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Effect of spirulina Spirulina platensis as a complementary ingredient to reduce dietary fish meal on the growth performance, whole-body composition, fatty acid and amino acid profiles, and pigmentation of Caspian brown trout (Salmo trutta caspius) juveniles

journal contribution
posted on 2023-05-20, 11:10 authored by Roohani, AM, Kenari, AA, Kapoorchali, MF, Borani, MS, Zorriehzahra, MJ, Smiley, AH, Mohammad Esmaeili, Rombenso, AN
Spirulina has been highlighted as a valuable complementary ingredient in aquafeeds due to its high protein and vitamin content, in addition to other nutritional benefits. To evaluate the effect of dietary spirulina inclusion in fish meal sparing (FMS) on juvenile Caspian brown trout as a slow‐growth fish, a complete randomized experimental design was developed with five treatments: 0% (control), 2% FMS (13.2 g/kg spirulina in diet), 4% FMS (26.4 g/kg spirulina in diet), 6% FMS (39.6 g/kg spirulina in diet) and 8% FMS (52.8 g/kg spirulina in diet). Six hundred juveniles (11.0 ± 1.0 g) were assigned to 15 experimental tanks. Although this fish is sensitive to diet composition, fish fed the 6% FMS and 8% FMS diets had a significantly higher weight gain rate (239.51% and 231.27%) and specific growth rate (1.74% bw per day and 1.71% bw per day) compared with those fed the control diet. Furthermore, 6% FMS and 8% FMS treatments had statistically higher protein efficiency (0.76 and 0.78), lipid efficiency (1.89 and 1.94) and statistically lower feed conversion ratio (2.47 and 2.41) compared with other treatments, respectively (p < 0.05). In terms of whole‐body composition, the higher amount of protein and lower content of lipid were observed in fish fed the 8% FMS diets as compared to control. Although no significant differences in ash and moisture content were observed, the highest protein deposition (157.3 g/kg) and the lowest lipid content (77 g/kg) in whole body were reported in fish fed 8% FMS diet. Based on the fillet fatty acid outcome, fish fed the 8% FMS diet had significantly higher saturated fatty acids (SFAs), C20:3n‐6, C18:3n‐3, polyunsaturated fatty acids (PUFAs) and total n‐3 fatty acids as compared to those fed the control diet (p < 0.05). Accordingly, increasing dietary spirulina content significantly enhanced the amount of these fatty acids in fish fillet. As regards of whole‐body amino acid profile, arginine and lysine in fish fed 6% FMS and 8% FMS diets were higher and lower than in those fed the control diet, respectively (p < 0.05). Fillet and skin colour parameters, such as luminosity, redness and yellowness, significantly increased with spirulina supplementation with the 8% FMS treatment displaying higher values than the control. In summary, according to our results, 8% FMS (52.8 g/kg spirulina in diet) treatment improved juvenile Caspian brown trout growth, carcass composition and pigmentation.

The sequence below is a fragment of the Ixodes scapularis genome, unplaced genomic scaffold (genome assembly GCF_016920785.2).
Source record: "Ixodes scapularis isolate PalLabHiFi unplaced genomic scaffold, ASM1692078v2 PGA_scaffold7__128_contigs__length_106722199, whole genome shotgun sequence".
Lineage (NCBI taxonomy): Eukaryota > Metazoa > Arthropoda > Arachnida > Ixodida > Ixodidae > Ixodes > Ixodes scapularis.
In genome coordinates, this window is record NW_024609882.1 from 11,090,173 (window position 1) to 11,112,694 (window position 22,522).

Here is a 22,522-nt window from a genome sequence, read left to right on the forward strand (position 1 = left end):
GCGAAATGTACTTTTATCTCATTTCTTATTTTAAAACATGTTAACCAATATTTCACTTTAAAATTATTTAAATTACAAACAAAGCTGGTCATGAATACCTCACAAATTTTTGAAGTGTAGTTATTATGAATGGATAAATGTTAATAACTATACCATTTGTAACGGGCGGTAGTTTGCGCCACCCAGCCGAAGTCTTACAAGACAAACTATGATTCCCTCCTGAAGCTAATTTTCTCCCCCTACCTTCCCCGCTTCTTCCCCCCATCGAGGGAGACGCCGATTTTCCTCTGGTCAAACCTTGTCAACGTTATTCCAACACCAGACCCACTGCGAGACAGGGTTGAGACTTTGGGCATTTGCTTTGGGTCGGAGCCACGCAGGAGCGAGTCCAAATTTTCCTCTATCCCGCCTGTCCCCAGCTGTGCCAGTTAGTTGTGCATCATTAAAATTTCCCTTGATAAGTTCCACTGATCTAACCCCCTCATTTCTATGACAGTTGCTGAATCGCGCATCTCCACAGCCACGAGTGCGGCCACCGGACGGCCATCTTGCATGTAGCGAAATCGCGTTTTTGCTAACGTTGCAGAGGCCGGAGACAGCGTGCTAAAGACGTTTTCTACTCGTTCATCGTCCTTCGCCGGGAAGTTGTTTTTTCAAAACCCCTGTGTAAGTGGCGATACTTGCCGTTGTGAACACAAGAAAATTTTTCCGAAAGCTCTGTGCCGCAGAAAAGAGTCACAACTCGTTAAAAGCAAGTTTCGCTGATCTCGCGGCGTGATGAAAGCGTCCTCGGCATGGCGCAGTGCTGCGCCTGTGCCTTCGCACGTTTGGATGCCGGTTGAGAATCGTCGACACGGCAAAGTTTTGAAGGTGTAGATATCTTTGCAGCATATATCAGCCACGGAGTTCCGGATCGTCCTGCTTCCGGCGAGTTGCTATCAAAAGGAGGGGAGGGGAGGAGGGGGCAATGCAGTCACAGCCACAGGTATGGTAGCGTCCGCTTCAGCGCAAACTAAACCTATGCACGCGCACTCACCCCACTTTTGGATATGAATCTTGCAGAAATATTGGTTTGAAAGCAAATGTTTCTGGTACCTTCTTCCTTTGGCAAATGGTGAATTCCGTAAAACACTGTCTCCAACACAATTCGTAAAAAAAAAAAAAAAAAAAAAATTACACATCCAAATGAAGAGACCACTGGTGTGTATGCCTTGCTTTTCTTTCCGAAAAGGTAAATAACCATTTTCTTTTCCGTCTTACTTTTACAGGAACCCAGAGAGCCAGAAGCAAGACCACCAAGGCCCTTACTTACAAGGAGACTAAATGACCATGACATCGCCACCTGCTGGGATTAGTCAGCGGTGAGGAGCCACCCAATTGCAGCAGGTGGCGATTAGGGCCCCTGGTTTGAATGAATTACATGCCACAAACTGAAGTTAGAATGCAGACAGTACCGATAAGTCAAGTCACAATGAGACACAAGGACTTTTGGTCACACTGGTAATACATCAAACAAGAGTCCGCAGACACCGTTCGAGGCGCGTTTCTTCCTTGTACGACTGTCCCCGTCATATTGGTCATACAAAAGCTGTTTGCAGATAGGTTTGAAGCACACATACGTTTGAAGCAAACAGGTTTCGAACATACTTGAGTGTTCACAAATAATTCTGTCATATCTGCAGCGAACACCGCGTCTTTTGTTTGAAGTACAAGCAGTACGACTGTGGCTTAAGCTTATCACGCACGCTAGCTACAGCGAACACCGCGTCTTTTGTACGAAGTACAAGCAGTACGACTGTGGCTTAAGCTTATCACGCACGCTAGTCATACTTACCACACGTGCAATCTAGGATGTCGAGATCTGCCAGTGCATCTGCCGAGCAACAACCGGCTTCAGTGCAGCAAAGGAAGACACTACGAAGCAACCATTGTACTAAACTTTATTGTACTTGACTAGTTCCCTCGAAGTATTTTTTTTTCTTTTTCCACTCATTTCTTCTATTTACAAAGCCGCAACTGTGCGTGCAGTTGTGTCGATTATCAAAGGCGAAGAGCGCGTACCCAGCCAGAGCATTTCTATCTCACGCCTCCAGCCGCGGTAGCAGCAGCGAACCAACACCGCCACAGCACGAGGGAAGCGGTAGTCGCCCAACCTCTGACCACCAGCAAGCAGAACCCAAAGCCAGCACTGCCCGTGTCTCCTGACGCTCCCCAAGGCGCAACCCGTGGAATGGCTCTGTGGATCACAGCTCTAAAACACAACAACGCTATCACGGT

Publication title

Aquaculture Nutrition








Institute for Marine and Antarctic Studies


Blackwell Publishing Ltd

Place of publication

9600 Garsington Rd, Oxford, England, Oxon, Ox4 2Dg

Rights statement

© 2019 John Wiley & Sons Ltd

Repository Status

  • Restricted

Socio-economic Objectives

Aquaculture fin fish (excl. tuna)

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